"Pivot" was such a lovely word. Pre-pandemic, it brought to mind an effortless, even graceful, move or shift. But after March 16, there are few in the restaurant industry who view the word in the same way. Now it is simply equated with survival.
For William Espiricueta, chef-owner of Smok, a two-year-old barbecue restaurant located in the Source Hotel, the switch from packing picnic tables with diners to piling takeout containers with smoked meats and sides was an easy decision. “I probably have a different perspective from most because I already thought the industry was evolving toward fast-casual,” he says, referring to his move out of upscale kitchens like Acorn and Oak at Fourteenth to open Smok. The restaurant never missed a beat.
Instead, Espiricueta limited the expansive menu to the 10 best-selling dishes and dug into the conundrum of delivery services. (He ultimately, and reluctantly, went with DoorDash because of the fee structure he was able to negotiate.) Business has been good enough to bring back the full menu (with the exception of the smoked salmon, which is too expensive to carry), along with daily specials. Now Espiricueta has turned his attention to perfecting walkup service and maybe even delivery via the staff itself.“People still want that hospitality touch,” he says. “That note on the bag, that little bit of conversation from a distance. I want to be known as one of the restaurants that took this seriously and did it right,” he says.
Tommy Lee of Uncle and Hop Alley has also found a sweet spot in takeout.“We were lucky that we’ve been doing takeout and delivery since we opened. This wasn’t a huge adjustment for us,” he says. Even so, business is down 40 to 50 percent. Lee’s telltale calm comes through in his balanced approach. “My goal is to keep as many people as employed as possible,” he says. “But every day is like walking on eggshells.
”That push and pull is a sentiment Ounjit Hardacre, chef-owner of daughter Thai in the Riverfront neighborhood, and Citizen Thai Bistro in Lakewood, knows all too well. When the shutdown first hit, Daughter Thai’s dinner business dropped from between $6,000 and $9,000 a night to just $600. Still, Hardacre insisted on keeping as many of her kitchen staff as possible. With some shuffling of hours and menu items (“I change strategy every day,” she says) sales now average $2,000 to $2,500 a night. Because of her location on Platte Street, with no designated parking, she is forced to use GrubHub, UberEats, and DoorDash. Those delivery fees, which can reach as high as 30 percent per order, impact her bottom line. But, says Hardacre, she looks at the services as marketing and they get her food out the door and into the hands of customers.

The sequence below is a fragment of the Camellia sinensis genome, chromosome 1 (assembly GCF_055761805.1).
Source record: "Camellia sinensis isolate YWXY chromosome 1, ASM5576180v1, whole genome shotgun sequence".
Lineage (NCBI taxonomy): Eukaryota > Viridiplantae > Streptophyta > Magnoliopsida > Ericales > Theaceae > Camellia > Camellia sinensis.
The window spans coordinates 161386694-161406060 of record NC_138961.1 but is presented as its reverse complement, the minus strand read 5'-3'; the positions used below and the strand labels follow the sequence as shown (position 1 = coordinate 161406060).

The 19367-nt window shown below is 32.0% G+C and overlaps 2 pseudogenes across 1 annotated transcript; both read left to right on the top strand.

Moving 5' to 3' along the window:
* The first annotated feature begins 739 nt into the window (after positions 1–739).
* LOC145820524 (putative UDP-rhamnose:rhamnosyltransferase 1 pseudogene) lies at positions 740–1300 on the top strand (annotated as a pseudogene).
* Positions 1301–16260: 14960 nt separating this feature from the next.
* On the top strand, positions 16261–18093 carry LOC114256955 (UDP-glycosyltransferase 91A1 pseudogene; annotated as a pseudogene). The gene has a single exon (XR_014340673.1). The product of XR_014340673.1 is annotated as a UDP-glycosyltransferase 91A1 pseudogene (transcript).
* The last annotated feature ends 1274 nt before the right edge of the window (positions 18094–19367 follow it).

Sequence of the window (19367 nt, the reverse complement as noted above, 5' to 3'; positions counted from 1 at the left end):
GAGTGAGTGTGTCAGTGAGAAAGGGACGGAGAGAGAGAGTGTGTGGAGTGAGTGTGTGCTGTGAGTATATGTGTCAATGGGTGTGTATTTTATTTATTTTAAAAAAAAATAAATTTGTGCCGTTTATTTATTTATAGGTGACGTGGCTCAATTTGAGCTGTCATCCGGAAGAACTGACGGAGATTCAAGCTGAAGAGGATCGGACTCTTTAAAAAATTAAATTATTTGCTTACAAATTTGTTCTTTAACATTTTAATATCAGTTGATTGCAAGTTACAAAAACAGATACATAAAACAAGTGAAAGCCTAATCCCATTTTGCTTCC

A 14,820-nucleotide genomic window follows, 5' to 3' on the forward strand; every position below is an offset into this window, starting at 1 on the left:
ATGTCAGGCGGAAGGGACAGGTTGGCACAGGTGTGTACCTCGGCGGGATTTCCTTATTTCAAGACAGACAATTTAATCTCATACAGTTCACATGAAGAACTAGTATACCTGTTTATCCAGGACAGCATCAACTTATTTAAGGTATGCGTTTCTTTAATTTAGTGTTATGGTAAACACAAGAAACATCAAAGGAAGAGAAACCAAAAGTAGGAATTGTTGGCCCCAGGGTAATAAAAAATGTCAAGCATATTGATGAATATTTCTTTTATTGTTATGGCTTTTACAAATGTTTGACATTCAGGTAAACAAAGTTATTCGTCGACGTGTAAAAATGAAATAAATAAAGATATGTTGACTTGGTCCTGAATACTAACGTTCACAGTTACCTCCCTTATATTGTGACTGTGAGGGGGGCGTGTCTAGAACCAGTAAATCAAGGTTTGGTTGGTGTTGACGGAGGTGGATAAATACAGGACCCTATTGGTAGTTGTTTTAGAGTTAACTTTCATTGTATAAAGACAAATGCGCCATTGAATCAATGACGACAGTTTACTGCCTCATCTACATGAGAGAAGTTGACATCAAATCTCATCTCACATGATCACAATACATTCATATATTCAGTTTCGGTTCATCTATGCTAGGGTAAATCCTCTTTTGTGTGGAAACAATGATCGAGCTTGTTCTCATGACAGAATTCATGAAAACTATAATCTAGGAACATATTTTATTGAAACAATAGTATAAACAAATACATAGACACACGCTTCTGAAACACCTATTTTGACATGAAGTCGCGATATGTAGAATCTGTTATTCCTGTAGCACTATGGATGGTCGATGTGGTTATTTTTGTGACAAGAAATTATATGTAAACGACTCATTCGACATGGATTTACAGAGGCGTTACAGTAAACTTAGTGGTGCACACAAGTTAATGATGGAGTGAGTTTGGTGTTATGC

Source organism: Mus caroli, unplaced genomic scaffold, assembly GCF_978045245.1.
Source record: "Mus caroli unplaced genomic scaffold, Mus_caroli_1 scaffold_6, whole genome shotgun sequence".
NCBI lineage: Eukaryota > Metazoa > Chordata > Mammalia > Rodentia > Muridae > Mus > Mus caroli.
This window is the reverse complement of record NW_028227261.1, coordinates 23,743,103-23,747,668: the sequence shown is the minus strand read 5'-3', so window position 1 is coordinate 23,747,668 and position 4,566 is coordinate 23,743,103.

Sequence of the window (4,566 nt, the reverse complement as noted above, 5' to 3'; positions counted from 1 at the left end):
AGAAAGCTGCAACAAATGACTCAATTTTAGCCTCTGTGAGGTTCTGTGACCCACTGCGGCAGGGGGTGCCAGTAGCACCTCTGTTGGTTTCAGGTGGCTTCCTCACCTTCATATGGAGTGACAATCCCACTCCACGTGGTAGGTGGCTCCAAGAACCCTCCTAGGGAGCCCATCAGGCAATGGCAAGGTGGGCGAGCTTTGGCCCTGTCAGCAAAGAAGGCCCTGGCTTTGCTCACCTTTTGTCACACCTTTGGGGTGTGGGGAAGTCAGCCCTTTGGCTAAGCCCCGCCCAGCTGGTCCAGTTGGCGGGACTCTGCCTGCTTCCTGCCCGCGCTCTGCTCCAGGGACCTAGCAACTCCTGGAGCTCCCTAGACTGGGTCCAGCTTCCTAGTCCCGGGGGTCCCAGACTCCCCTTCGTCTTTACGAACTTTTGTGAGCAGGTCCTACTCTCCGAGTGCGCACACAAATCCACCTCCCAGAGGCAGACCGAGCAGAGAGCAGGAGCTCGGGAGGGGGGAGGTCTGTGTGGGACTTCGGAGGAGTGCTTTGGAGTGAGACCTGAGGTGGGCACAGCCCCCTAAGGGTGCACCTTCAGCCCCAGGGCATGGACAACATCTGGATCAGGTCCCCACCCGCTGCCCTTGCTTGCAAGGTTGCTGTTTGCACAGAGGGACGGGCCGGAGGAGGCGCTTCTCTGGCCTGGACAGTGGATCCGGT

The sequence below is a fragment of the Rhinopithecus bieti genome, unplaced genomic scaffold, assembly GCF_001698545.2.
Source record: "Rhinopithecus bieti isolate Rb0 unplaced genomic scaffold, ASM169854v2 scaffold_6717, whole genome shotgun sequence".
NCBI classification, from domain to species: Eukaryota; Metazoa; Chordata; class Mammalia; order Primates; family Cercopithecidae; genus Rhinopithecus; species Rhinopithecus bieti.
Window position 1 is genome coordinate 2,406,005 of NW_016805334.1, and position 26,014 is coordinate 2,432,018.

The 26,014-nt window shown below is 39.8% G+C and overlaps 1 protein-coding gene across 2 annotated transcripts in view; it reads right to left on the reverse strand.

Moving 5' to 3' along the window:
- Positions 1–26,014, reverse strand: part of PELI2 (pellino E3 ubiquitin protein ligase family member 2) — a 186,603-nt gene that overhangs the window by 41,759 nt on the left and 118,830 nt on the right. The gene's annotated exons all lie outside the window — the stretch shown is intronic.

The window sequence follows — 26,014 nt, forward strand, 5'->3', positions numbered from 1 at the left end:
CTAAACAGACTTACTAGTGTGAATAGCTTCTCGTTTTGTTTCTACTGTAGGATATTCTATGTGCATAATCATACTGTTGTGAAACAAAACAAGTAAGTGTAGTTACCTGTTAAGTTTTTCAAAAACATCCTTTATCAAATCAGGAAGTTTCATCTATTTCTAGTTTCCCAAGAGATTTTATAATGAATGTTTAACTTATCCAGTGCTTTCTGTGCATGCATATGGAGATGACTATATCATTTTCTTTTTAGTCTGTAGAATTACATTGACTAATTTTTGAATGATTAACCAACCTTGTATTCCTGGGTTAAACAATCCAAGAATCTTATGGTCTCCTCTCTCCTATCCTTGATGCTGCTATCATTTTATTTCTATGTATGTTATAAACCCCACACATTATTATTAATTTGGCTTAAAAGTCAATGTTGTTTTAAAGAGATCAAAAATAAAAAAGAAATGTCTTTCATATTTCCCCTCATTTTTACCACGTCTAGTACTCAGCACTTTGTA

The truth is, most restaurants are struggling to find their footing. Chook, an Australian-style roast chicken shop seemingly well-positioned to weather the pandemic, is down 40 to 50 percent but climbing its way back, according to co-founder and James Beard-winning chef AlexSeidel. Likewise, chef and co-owner Max MacKissock says Bar Dough is 50% to normal.
But out of duress comes innovation.“We are chefs,” says Seidel, who also co-owns Fruition, Mercantile Dining & Provision, and Fruition Farms and Creamery. “We adapt, we figure it out. We’ve been programmed to get through this.” At Fruition the takeout menu has grown to include add-ons like quarts of soup, jars of pickles and jam, and containers of yogurt from the creamery. MacKissock, who is the culinary director for Culinary Creative restaurant group, has also seen success in offering pantry items, as well as being creative with real estate. “We’re looking at how we can best utilize our space and expand our audience. If that means treating our kitchens more like ghost kitchens and doing other concepts out of there, so be it.” One such pop-up, Jabroni & Sons and its Italian-style deli sandwiches out of Bar Dough, has done very well for MacKissock and his crew.